Tag Archives: liatris

Early June Garden Characteristics and Aspects

Earlier this spring a six-foot diameter space in the front yard was left bare after removing a badly sited Chinese Elm. A few weeks ago the little area was planted with a mix of perennials and annuals.  Providing some immediate color were seven of the annual Angelonia angustifolia ‘Angelface Blue’ (Summer Snapdragon), along with a richly colored perennial, Gaura Belleza (™) ‘Dark Pink’ (Butterfly Gaura).

Now the other perennials are beginning to bloom, Liatris spicata ‘Floristan Weiss’ (Gayfeather) and Echinacea purpurea ‘White Swan’ (Coneflower). This spring bees have found many plants to their liking and the Liatris is proving popular too.

Liatris spicata ‘Floristan Weiss’ (Gayfeather)

Front Yard Garden

Liatris spicata ‘Floristan Weiss’ (Gayfeather)

Echinacea purpurea ‘White Swan’ (Coneflower)

Cleome (Spider Flower) volunteers in this garden every year and has just begun flowering this week along the southern side path. It originated from seeds purchased by a friend at Thomas Jefferson’s Monticello. She passed some along to me more than a decade ago. Recently I transplanted a few of the volunteers to other areas of the garden.

Cleome (Spider Flower)

Cleome (Spider Flower)

Cleome (Spider Flower)

Gladiolus is an old-fashioned flower that I read recently is enjoying a bit of a revival. I have always had a few gladioli in my gardens, although my favorite deep dark purple ones died out several years ago.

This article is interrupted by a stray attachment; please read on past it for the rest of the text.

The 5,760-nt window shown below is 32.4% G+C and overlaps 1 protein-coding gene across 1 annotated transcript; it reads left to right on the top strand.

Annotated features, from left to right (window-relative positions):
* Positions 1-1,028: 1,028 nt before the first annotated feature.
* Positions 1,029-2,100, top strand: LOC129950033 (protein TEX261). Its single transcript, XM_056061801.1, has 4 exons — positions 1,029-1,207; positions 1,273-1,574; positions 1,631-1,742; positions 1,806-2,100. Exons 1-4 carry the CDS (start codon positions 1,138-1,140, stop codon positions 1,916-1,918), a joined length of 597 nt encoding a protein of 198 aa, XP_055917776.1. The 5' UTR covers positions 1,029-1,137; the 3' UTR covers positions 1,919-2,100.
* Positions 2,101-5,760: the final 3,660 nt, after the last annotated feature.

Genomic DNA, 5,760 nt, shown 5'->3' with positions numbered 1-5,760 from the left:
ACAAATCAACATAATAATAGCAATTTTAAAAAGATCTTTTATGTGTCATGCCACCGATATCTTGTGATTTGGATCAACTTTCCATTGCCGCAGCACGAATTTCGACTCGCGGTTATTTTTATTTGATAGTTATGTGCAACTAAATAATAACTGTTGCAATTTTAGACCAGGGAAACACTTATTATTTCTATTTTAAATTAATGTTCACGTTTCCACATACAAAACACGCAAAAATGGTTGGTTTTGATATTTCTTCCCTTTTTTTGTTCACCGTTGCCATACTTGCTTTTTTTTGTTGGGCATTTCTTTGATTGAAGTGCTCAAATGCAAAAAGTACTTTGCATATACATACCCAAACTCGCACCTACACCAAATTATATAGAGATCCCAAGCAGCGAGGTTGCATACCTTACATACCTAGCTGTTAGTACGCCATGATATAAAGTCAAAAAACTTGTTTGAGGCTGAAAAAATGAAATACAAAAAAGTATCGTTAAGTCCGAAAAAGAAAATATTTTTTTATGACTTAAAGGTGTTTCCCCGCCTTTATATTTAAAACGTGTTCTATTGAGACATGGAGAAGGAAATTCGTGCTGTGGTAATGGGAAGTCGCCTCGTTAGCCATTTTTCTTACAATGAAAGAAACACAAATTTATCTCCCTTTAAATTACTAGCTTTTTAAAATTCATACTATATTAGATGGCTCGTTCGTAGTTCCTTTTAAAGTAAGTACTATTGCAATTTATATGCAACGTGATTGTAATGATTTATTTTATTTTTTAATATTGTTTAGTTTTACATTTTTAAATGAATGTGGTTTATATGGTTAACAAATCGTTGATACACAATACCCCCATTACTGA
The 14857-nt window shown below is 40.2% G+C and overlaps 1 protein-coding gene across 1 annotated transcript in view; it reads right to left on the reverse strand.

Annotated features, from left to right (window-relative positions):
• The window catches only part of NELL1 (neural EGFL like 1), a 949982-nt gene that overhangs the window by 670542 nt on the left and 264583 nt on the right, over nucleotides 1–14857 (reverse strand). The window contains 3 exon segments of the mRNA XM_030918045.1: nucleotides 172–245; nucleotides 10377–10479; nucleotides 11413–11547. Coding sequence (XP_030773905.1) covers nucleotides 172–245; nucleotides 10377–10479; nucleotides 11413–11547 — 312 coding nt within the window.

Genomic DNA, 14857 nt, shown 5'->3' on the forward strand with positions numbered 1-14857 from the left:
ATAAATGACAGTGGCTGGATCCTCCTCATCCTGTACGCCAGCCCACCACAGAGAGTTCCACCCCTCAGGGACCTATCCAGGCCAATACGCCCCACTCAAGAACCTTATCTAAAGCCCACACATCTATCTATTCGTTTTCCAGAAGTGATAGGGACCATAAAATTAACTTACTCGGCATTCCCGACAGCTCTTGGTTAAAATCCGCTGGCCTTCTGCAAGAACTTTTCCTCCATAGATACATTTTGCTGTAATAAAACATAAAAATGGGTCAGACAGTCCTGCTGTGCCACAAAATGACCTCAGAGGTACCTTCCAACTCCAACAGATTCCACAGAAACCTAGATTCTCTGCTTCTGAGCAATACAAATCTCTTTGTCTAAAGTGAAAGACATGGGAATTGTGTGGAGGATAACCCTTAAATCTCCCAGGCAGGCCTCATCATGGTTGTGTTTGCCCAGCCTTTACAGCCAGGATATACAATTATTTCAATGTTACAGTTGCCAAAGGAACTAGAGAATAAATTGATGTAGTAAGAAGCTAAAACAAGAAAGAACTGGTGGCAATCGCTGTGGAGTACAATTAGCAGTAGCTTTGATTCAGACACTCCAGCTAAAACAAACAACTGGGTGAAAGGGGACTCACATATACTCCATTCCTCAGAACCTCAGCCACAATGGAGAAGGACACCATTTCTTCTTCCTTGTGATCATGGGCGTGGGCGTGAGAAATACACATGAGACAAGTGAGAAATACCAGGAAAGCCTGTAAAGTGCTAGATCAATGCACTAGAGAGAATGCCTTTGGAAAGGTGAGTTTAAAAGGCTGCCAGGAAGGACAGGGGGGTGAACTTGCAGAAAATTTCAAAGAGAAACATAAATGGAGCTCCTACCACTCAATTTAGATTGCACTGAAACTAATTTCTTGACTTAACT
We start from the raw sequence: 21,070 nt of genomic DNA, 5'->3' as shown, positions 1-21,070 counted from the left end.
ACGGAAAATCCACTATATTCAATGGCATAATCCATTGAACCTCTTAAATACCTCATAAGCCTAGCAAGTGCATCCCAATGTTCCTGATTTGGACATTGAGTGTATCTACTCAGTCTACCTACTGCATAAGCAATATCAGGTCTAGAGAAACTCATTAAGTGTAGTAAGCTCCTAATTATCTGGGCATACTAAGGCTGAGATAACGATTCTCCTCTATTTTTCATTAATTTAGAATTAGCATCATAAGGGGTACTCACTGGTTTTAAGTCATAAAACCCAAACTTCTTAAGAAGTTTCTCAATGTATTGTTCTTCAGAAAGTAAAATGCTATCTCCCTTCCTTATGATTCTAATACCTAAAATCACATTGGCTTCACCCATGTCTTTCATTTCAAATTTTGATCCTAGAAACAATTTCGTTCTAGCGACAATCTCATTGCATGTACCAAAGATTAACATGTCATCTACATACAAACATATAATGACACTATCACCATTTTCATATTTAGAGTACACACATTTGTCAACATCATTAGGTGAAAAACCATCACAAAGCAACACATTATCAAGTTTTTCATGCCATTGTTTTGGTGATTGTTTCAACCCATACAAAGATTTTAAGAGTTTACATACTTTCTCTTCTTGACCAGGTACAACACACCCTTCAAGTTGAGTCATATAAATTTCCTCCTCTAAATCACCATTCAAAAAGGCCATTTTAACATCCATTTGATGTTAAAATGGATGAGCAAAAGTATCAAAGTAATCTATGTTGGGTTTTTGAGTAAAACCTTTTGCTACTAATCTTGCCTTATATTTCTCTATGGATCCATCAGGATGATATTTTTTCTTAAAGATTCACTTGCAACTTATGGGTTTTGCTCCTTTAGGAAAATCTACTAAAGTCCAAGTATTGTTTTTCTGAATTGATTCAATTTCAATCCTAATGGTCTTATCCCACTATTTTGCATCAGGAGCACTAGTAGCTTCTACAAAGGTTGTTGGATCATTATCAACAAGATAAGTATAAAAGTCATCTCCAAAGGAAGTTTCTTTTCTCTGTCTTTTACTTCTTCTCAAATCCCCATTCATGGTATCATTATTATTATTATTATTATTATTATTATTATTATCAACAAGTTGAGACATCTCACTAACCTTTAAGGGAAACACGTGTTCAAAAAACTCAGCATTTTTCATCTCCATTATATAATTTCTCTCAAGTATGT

A steady rain fell this morning until eleven. Skies became blue with plenty of white fluffy clouds for the rest of the day, but the temperature remained cooler than usual for this time of year. A brief excursion to the North Carolina Botanical Garden proved interesting and helpful. I was able to identify my pink yarrow in the southern bed as Achillea filipendulina (Fern-leaf Yarrow).  Also a very friendly staff member was digging up and trimming back Tradescantia, a task I have spent many hours doing in my garden, so we fell into a discussion about how to deal with it. She demonstrated for me her technique for digging it out so as to get as much root as possible (using a sideways twist). In the end we agreed it can also just be cut back to enjoy again in September.

Views Of The Late June Garden

Gone is the lush, verdant freshness that characterized the garden in spring.  Summer has arrived.

High temperatures and lack of rainfall are taking a toll on the garden’s charm and beauty as many plants begin to dry and yellow. The grass is browning quickly.

Though the garden has peaked for this year, there remain a few spots of interest.  One such spot is a borrowed view: a neighbor’s striking row of sunflowers add a happy whimsy.

Closer to home, spikes of Liatris Spicata ‘Alba’ contribute interesting texture and plantings of Shasta Daisy, Monarda, and Echinacea add drifts of color, but the garden definitely is losing its overall cohesiveness.

Part of this year’s garden renovation is to evaluate the garden in every stage, through every transition, and to decide how to improve the plantings, extend the blooming period.  Finding success in redesign will allow the garden graceful ways to peak, rest, and recover throughout each season.

In the meditation circle Angelonia angustifolia (summer snapdragon) provides dramatic color, especially the Angelface® Blue.  Ten more angelonia, purchased at a great sale price from Southern States, were added to the labyrinth last Friday.  They are a lighter shade, Wedgwood Blue, but should contribute blooms until the first frost.